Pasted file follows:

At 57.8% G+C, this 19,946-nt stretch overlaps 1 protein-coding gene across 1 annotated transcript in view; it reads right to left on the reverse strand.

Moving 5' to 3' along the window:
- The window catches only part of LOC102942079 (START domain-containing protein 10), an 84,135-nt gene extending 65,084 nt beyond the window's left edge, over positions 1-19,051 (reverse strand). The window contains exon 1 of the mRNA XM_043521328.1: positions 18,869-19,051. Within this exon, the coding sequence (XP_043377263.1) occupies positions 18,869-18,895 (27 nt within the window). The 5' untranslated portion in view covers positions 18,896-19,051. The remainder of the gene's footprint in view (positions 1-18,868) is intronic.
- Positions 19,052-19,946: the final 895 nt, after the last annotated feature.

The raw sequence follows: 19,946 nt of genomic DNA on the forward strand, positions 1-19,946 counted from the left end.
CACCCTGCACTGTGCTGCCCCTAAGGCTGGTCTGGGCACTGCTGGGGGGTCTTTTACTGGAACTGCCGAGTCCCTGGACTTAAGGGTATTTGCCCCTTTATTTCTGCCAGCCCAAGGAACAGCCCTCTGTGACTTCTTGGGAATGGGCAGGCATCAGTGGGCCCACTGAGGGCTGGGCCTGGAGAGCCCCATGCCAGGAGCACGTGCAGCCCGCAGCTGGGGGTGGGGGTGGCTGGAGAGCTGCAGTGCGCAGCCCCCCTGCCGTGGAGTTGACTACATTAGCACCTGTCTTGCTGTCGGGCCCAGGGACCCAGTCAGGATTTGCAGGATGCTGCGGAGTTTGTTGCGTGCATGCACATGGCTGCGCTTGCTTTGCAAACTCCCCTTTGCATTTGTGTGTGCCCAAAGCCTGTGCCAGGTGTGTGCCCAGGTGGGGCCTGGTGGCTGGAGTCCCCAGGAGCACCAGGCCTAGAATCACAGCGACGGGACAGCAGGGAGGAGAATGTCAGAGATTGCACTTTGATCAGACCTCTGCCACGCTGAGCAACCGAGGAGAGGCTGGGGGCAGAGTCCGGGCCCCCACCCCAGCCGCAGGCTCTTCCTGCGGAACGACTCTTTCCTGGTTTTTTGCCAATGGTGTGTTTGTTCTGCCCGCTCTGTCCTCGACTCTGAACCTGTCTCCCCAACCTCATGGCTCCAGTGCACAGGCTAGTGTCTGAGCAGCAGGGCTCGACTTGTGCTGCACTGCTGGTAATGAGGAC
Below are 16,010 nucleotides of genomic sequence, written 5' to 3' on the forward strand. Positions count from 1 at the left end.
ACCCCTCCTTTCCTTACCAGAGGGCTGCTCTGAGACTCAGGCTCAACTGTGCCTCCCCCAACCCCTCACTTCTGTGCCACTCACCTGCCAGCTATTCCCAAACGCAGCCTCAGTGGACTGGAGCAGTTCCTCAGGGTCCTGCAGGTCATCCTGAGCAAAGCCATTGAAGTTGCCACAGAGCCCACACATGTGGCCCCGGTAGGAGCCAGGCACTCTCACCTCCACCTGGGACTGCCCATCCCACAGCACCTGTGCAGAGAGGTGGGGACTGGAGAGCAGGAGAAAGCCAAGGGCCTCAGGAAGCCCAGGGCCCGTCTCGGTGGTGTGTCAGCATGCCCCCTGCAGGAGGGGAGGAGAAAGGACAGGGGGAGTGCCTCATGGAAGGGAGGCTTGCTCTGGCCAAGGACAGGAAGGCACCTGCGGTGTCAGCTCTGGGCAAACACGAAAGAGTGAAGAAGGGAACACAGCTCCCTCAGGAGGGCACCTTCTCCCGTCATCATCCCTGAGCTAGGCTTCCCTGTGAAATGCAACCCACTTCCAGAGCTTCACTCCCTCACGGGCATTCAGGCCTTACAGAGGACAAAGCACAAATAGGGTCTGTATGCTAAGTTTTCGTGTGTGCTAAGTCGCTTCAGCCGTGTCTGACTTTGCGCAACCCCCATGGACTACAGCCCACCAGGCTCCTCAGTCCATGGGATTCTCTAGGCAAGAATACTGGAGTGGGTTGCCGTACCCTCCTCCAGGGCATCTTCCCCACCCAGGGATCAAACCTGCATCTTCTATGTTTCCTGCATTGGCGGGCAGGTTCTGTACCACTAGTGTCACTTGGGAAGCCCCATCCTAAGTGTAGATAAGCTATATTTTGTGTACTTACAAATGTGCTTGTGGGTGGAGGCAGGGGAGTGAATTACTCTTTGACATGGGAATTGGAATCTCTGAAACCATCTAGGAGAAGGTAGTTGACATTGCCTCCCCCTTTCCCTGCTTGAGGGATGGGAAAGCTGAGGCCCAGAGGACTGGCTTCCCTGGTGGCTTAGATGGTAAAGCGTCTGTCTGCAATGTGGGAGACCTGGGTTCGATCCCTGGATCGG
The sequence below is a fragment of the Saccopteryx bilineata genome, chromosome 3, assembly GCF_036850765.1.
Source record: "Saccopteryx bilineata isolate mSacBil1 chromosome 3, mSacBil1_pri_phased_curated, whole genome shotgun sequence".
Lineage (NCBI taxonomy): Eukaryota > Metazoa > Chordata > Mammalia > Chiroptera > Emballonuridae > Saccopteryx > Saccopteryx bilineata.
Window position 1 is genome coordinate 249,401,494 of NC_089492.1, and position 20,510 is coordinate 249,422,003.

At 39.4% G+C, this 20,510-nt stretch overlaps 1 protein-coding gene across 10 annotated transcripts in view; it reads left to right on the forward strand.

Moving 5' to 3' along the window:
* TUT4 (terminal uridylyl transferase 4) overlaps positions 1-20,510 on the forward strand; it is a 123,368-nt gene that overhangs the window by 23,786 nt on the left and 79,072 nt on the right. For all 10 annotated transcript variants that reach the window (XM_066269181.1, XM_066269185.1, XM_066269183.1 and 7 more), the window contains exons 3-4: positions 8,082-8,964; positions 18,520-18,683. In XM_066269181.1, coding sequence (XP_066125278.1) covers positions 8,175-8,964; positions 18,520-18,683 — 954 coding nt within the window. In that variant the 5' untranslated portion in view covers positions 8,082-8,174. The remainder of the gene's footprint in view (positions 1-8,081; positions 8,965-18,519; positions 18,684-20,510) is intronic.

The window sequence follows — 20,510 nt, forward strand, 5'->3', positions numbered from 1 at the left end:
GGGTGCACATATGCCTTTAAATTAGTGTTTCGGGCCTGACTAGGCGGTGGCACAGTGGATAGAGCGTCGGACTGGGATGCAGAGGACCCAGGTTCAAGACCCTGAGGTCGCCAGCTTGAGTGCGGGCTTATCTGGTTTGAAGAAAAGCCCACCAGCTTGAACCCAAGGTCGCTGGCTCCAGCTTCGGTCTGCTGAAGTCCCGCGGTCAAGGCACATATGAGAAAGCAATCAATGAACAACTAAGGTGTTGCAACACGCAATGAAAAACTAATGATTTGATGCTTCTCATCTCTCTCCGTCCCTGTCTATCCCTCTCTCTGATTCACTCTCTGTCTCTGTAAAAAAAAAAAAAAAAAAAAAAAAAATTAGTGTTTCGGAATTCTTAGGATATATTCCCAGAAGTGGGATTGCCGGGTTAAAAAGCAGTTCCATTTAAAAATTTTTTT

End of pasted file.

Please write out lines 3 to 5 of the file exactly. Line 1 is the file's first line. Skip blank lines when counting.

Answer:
- The window catches only part of LOC102942079 (START domain-containing protein 10), an 84,135-nt gene extending 65,084 nt beyond the window's left edge, over positions 1-19,051 (reverse strand). The window contains exon 1 of the mRNA XM_043521328.1: positions 18,869-19,051. Within this exon, the coding sequence (XP_043377263.1) occupies positions 18,869-18,895 (27 nt within the window). The 5' untranslated portion in view covers positions 18,896-19,051. The remainder of the gene's footprint in view (positions 1-18,868) is intronic.
- Positions 19,052-19,946: the final 895 nt, after the last annotated feature.

The raw sequence follows: 19,946 nt of genomic DNA on the forward strand, positions 1-19,946 counted from the left end.